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How do I testify in person at a public hearing?

person testifying at public hearing

A public hearing is a part of the legislative process in which elected officials invite members of the public to give input on why they should or shouldn’t vote for a bill. You don’t have to have any special credentials to testify, nor do you need to be some kind of subject matter expert. In this article, we’ll walk you through the process for testifying at a public hearing.

If you have a particular issue you care about, but you aren’t sure what bills are being considered that relate to this issue, you can get started by perusing the topics on our website. Drill down to identify specific issues and learn more about the policy landscape. You can also see a list of all the bills up for debate this year in the Legislature on our bills page. If you need more help or ideas, read our tutorial on finding bills that interest you.

Once you’ve identified the bill you wish to testify about, you can find the latest public hearing date and location on the bill page on the Citizens Count website. "SH" stands for "State House," the golden-domed building in Concord. "LOB" stands for "Legislative Office Building," a stone building just behind the State House.

You can also find public hearing locations on the official "bill docket." That is a page on the Legislature’s website that allows you to track the bill as it makes its way through committees. Learn more about how to track a piece of legislation on the Legislature’s website.

The bill docket will show any upcoming public hearings along with their date, time, and location. If there is an upcoming public hearing, it will include a line that says something like, "Public Hearing: 01/12/2022 01:30 pm LOB 206-208." That means there is a public hearing January 12 at 1:30pm in the Legislative Office Building, room number 206-208. If there’s nothing listed yet, try checking back occasionally. Hearing dates are often updated on Fridays.

Many bills will have two public hearings at which you can testify—one in the House, another in the Senate.

Now that you’ve selected a bill and found out when the hearing will be, it’s time to prepare. You have a few options when it comes to testifying about a bill in New Hampshire. You can get up in front of the bill committee and testify in person. You can also submit written testimony which will be provided to the legislators on the committee as they consider the bill. Either way, it’s a good idea to gather your thoughts about the bill on paper in a succinct, compelling statement. If the issue personally impacts you, it can be powerful to share your personal experience with the legislators.

Although it is not required, you can prepare written copies of your testimony to be given to committee members. Bring 21 copies for a House hearing and 10 copies for a Senate hearing.

Now it’s time to make your way to the State House and Legislative Office Building in Concord. It’s located off of Exit 14, a few blocks west of I-93. Leave plenty of time to find parking. Most hearings take place in the Legislative Office Building on State Street on the first, second, or third floors. Again, check the information on the General Court website to find out where your hearing will take place.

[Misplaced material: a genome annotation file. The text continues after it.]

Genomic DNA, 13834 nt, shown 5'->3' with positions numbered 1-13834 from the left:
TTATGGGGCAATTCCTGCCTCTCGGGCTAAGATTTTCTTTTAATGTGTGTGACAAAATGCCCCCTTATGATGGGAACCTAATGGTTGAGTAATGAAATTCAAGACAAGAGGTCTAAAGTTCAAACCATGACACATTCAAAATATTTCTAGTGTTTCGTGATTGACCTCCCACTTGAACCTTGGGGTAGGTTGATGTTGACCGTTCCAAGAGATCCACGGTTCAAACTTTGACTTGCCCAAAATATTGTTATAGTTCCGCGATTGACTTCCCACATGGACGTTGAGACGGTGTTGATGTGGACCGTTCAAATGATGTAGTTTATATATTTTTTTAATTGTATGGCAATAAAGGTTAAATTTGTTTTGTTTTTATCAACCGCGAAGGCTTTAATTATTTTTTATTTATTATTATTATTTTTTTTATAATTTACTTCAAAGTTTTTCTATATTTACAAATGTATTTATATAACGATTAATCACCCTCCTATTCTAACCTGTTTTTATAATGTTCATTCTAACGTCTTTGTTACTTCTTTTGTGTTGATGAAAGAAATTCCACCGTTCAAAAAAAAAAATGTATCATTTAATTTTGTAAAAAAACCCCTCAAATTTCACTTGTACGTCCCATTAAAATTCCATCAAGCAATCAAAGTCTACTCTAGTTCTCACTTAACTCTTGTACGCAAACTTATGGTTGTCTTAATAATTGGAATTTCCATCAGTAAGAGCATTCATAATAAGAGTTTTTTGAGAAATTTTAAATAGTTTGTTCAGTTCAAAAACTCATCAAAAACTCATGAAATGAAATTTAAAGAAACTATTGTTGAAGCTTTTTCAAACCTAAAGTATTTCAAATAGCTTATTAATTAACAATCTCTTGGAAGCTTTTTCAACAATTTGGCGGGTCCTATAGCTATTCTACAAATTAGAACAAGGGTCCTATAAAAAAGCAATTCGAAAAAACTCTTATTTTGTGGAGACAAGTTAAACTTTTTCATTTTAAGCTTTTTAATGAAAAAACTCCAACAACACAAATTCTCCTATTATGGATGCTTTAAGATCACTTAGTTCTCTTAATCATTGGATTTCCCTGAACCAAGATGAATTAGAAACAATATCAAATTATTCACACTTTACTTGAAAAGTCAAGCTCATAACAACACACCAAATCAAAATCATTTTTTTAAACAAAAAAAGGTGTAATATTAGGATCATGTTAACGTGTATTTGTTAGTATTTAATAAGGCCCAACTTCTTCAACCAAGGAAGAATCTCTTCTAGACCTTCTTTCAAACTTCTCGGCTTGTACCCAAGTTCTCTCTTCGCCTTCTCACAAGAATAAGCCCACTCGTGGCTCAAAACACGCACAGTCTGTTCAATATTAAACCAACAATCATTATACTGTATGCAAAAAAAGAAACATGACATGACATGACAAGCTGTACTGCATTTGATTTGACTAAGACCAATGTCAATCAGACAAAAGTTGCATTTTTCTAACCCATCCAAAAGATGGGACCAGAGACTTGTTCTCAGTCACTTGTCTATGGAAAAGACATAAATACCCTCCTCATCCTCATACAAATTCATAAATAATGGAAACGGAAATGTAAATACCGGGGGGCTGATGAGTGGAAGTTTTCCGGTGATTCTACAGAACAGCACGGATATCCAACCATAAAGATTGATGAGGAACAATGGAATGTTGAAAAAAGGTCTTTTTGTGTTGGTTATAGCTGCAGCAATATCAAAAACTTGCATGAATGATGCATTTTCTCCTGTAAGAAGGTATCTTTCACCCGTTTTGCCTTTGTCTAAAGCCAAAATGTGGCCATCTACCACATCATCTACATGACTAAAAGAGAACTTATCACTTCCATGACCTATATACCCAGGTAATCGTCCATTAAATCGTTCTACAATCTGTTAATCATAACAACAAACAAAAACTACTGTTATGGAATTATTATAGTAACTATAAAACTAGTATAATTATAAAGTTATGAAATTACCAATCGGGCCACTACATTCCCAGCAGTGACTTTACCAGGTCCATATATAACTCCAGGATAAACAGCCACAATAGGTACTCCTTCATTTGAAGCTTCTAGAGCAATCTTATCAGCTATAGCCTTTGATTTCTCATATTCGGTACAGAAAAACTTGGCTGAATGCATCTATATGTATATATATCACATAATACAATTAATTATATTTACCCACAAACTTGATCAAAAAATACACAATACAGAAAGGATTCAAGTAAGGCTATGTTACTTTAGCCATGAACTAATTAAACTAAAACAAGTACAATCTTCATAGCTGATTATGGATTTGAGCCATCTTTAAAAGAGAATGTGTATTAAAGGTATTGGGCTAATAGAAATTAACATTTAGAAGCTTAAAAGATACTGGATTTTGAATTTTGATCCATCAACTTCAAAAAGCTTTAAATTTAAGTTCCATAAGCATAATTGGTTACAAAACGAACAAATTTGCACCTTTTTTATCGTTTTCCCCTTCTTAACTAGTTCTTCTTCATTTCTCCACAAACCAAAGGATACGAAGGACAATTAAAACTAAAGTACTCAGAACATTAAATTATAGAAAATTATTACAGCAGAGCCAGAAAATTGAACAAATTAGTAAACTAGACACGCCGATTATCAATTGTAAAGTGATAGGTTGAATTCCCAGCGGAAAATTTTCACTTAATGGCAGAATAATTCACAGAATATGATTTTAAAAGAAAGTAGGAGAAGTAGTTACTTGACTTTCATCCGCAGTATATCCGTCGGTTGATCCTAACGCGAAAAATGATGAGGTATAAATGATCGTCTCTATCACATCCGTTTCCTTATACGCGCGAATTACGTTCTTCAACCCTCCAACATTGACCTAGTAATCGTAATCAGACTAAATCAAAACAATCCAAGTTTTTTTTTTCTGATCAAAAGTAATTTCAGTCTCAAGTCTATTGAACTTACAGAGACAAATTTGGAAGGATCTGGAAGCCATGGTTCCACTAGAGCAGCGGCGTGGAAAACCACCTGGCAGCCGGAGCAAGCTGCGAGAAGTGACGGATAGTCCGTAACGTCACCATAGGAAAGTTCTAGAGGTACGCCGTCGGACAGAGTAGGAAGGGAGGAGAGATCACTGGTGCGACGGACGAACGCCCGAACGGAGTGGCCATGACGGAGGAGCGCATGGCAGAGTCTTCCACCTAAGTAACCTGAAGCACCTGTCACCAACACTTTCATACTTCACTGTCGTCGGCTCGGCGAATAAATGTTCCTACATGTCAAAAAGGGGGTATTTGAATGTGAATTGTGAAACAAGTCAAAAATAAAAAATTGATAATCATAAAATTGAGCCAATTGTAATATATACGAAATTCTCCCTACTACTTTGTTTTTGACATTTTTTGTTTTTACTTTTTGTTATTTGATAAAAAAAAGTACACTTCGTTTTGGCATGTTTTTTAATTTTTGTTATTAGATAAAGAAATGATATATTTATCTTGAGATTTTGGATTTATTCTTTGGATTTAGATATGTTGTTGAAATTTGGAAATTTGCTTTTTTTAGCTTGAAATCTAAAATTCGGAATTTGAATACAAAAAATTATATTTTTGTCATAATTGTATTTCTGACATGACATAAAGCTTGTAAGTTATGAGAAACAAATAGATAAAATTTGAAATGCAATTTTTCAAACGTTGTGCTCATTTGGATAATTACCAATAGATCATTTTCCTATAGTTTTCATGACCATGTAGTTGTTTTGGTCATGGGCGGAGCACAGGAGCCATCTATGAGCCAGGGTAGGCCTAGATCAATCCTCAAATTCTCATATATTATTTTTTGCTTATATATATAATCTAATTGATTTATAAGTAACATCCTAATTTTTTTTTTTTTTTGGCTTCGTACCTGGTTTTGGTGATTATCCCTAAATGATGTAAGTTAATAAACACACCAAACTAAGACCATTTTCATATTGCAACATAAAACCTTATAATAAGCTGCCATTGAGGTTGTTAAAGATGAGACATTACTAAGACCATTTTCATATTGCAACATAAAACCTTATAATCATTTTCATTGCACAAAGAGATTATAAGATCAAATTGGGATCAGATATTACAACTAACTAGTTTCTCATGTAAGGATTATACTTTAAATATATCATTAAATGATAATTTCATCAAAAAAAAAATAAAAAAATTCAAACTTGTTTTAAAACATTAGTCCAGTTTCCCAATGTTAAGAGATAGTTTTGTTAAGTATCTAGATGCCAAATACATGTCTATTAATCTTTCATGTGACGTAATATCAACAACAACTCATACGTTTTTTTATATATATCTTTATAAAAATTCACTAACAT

If you are testifying on a very popular issue, such as marijuana legalization, it’s possible the public hearing will go on for a few hours, so keep that in mind when parking. Most bill hearings will be under an hour, however.

Once you make it to the hearing room, you’ll want to sign up to speak. You do this by filling out a “pink card” (literally, a pink notecard) in the House or the sign-up sheet in the Senate. Usually these are located near the entrance of the room. These forms will ask you to identify yourself, whether you’re in favor of or against the bill, and how long you’ll need to speak. You’ll usually get about three to five minutes. Depending how many bills are being discussed in that room on that day, there may be multiple sign-up sheets, so be sure you sign up to testify about the correct bill!

The chair of the committee will open the bill hearing and call your name when it is your turn to speak. You’ll be ushered to a microphone where you can give your testimony. You can choose whether or not you want to take questions from the legislators after you are done presenting.

Once you are done, you can hand any written copies you’ve brought with you to a committee member who will pass them along to the committee clerk.

It’s worth noting that you don’t necessarily need to testify out loud. You can also just sign in and state your position. You can also hand over a written statement without speaking.

If there are many people signed up to speak that day, legislators appreciate if you avoid repeating arguments other people have already made. Instead, say something like, “I agree with many of the people who have spoken before me, but I will not repeat what they have already said.” You should still share any new information or unique perspectives you have.

Once you’ve had your chance to testify, you should periodically check the docket page for your bill on the General Court’s website. This will allow you to see if legislators ended up agreeing with your position on the bill. You should also consider contacting your legislators when it is their turn to vote on the bill. Click here to read our tutorial on how to contact your elected officials.

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